“I’m trying here to say something about the despised, the defeated, the alienated. About death and disaster. About the wounded, the crippled, the helpless, the rootless, the dislocated. About duress and trouble. About finality. About the last ditch.” No one could sum up Dorothea Lange’s achievement more trenchantly or more forcefully than the photographer herself in the wall text for what would become a posthumous exhibition at the Museum of Modern Art in 1966. (The show opened in January; she died in October 1965, at 70.) Lange’s intentions could not have been more evident in her work. She saw clearly and concisely, without sentiment or polemics, but her pictures never feel detached or merely reportorial. Dorothea Lange: Words & Pictures (MoMA), the catalogue to Sarah Meister’s exhibition (on view through May 9), reminds us of their enduring impact and importance at a time when Lange’s concerns couldn’t be more urgent. The book, which focuses on Lange in print, opens with a quote from Francis Bacon that hung on Lange’s studio door: “The contemplation of things as they are, without substitution or imposture, without error or confusion, is in itself a nobler thing than a whole harvest of invention.” With that in mind, Lange went out into a world in shambles and gave it shape. “Bad as it is,” she said, “the world is potentially full of good photographs. But to be good, photographs have to be full of the world.” At a time when exhibitions were rare, Meister looks at how those photographs were published and distributed, spurred by a mass-market surge in visual literacy. The work Lange did with the Resettlement Administration, the New Deal agency later known as the Farm Security Administration, was widely circulated by the government and appeared in Life, Look, US Camera, and other popular illustrated magazines. Those and other photographs of the Dust Bowl and its human toll were collected in An American Exodus: A Record of Human Erosion, published in 1939, but Lange’s pictures had already become iconic. In a separate publication, part of MoMA’s One on One series, Meister details the history of the 1936 photograph that came to be known as “Migrant Mother,” summarized succinctly in Words & Pictures. Other key images get individual attention from a lineup of guest artists and writers, including Sandra Phillips, Julie Ault, Sam Contis, Rebecca Solnit, Wendy Red Star, and Sally Mann. But the book is most interesting when it looks beyond the famous photographs and shows us less familiar work in its original printed context.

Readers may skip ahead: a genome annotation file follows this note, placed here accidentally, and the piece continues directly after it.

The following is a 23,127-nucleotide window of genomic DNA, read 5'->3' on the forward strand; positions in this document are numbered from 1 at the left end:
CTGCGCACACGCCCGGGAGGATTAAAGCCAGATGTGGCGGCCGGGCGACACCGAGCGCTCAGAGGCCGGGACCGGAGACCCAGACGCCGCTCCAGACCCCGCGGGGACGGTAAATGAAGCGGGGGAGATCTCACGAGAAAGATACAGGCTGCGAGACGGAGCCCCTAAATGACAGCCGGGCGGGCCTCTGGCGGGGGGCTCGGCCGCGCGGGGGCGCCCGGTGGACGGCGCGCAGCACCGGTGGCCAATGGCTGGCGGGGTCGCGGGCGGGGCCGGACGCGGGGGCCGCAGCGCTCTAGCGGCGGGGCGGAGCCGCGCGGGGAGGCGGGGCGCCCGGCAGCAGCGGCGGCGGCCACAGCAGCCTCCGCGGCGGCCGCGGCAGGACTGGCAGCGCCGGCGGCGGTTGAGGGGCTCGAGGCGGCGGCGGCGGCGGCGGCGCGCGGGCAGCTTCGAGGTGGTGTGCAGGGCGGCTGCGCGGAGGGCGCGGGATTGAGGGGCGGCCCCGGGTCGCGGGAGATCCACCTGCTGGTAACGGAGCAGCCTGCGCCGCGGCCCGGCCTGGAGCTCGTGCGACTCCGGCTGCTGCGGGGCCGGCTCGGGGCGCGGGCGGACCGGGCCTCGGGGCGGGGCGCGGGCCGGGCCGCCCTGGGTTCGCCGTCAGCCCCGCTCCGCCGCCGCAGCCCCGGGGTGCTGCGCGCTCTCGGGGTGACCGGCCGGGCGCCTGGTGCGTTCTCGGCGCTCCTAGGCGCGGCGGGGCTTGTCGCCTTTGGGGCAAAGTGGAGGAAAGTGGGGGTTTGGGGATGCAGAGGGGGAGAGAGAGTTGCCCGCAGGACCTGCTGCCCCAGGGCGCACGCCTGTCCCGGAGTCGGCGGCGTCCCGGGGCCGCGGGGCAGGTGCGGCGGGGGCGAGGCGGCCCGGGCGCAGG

Excited by what she felt was “an unexpected kinship” and “a shared sensibility,” the Oakland-based photographer Sam Contis had been poring through the Lange archive at the Oakland Museum of California for some time when Meister invited her to be a contributor to Words & Pictures. She has no more space than the other essayists in its pages, but she takes much more in Day Sleeper (MACK), a book of more than 60 Lange photographs, nearly all previously unseen, chosen and sequenced to underline that shared sensibility. This would seem self-serving if the result wasn’t so revelatory, smart, and exciting. Encouraged when she read that Lange liked the idea of grouping images to suggest “relationships, equivalents, progressions, contradictions,” Contis channels her energy without disturbing the restrained, contemplative mood of much of the work. But she skews it to intimate moments – to gestures, tangents, and fragmented bodies that echo the pictures in her exceptional 2017 book, Deep Springs. Contis has installed some of this material at MoMA, but the fullest expression of this brilliant Artist’s Choice exercise is here between (soft) covers, with an imageof Lange’s sun-struck, sleeping son – angelic and aglow – on the front.